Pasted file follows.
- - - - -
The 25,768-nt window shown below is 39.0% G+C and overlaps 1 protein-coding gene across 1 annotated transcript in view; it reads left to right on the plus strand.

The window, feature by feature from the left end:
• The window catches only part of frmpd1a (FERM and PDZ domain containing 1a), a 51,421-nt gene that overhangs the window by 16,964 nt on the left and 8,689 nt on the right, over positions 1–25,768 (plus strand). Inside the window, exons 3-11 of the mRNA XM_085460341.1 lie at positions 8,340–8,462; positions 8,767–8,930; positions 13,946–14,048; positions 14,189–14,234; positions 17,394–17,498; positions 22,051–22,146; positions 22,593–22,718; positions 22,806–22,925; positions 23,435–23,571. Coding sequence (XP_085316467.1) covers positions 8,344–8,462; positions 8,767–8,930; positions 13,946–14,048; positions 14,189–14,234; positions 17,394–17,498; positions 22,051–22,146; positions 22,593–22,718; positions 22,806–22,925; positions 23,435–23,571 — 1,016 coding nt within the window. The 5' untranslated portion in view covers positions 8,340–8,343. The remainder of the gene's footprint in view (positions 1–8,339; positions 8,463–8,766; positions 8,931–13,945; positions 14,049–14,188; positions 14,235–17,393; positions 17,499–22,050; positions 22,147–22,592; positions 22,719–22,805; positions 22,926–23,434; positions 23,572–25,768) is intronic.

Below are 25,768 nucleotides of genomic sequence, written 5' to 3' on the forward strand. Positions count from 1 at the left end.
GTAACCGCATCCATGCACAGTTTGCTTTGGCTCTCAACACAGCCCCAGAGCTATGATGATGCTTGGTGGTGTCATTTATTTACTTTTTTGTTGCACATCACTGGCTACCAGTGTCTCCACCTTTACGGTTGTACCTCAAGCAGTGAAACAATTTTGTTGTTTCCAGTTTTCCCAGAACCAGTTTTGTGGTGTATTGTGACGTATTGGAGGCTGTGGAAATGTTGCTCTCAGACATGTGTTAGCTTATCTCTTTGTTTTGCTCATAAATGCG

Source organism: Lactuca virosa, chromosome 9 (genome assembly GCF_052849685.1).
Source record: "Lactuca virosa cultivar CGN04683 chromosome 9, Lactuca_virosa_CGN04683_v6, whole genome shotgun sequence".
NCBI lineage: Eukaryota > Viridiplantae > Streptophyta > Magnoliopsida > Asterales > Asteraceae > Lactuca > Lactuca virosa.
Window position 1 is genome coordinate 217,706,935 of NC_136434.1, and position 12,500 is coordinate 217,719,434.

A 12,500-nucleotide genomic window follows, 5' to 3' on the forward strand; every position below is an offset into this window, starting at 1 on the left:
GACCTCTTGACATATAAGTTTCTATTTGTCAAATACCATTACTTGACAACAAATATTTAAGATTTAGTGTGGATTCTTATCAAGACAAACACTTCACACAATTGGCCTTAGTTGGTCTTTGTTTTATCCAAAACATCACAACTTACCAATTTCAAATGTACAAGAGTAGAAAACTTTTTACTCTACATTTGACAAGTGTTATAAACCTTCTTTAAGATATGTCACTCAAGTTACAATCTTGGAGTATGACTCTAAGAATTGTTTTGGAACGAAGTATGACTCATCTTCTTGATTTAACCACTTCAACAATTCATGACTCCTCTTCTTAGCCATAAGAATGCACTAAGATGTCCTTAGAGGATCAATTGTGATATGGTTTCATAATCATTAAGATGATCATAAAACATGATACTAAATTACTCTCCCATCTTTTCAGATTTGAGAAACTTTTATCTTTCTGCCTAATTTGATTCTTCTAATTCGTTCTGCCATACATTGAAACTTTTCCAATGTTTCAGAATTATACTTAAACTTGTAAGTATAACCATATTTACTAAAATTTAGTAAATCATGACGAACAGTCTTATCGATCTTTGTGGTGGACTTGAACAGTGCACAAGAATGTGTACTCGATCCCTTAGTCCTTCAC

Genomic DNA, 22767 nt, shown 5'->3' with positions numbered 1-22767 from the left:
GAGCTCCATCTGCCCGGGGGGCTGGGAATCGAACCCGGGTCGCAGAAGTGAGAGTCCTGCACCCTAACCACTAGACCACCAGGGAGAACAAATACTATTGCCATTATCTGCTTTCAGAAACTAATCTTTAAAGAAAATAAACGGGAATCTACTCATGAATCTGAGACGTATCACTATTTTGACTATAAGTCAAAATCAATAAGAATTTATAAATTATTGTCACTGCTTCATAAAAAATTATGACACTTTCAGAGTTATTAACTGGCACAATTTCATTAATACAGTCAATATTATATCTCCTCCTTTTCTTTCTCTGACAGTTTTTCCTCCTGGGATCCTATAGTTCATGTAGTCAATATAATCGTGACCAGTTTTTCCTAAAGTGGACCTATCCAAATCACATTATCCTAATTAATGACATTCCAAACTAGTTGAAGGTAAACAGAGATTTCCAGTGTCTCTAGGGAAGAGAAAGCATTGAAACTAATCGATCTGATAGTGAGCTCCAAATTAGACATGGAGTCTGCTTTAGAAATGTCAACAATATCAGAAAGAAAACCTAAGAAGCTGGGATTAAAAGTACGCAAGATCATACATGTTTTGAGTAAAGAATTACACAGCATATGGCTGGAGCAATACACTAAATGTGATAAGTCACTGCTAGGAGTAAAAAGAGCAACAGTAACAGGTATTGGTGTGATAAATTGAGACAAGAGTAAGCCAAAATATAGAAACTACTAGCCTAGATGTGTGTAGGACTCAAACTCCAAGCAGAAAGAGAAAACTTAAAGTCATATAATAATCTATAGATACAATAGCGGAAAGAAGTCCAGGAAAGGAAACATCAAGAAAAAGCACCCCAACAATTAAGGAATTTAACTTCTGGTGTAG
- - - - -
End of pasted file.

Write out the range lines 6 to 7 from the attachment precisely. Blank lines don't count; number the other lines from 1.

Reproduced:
Source organism: Lactuca virosa, chromosome 9 (genome assembly GCF_052849685.1).
Source record: "Lactuca virosa cultivar CGN04683 chromosome 9, Lactuca_virosa_CGN04683_v6, whole genome shotgun sequence".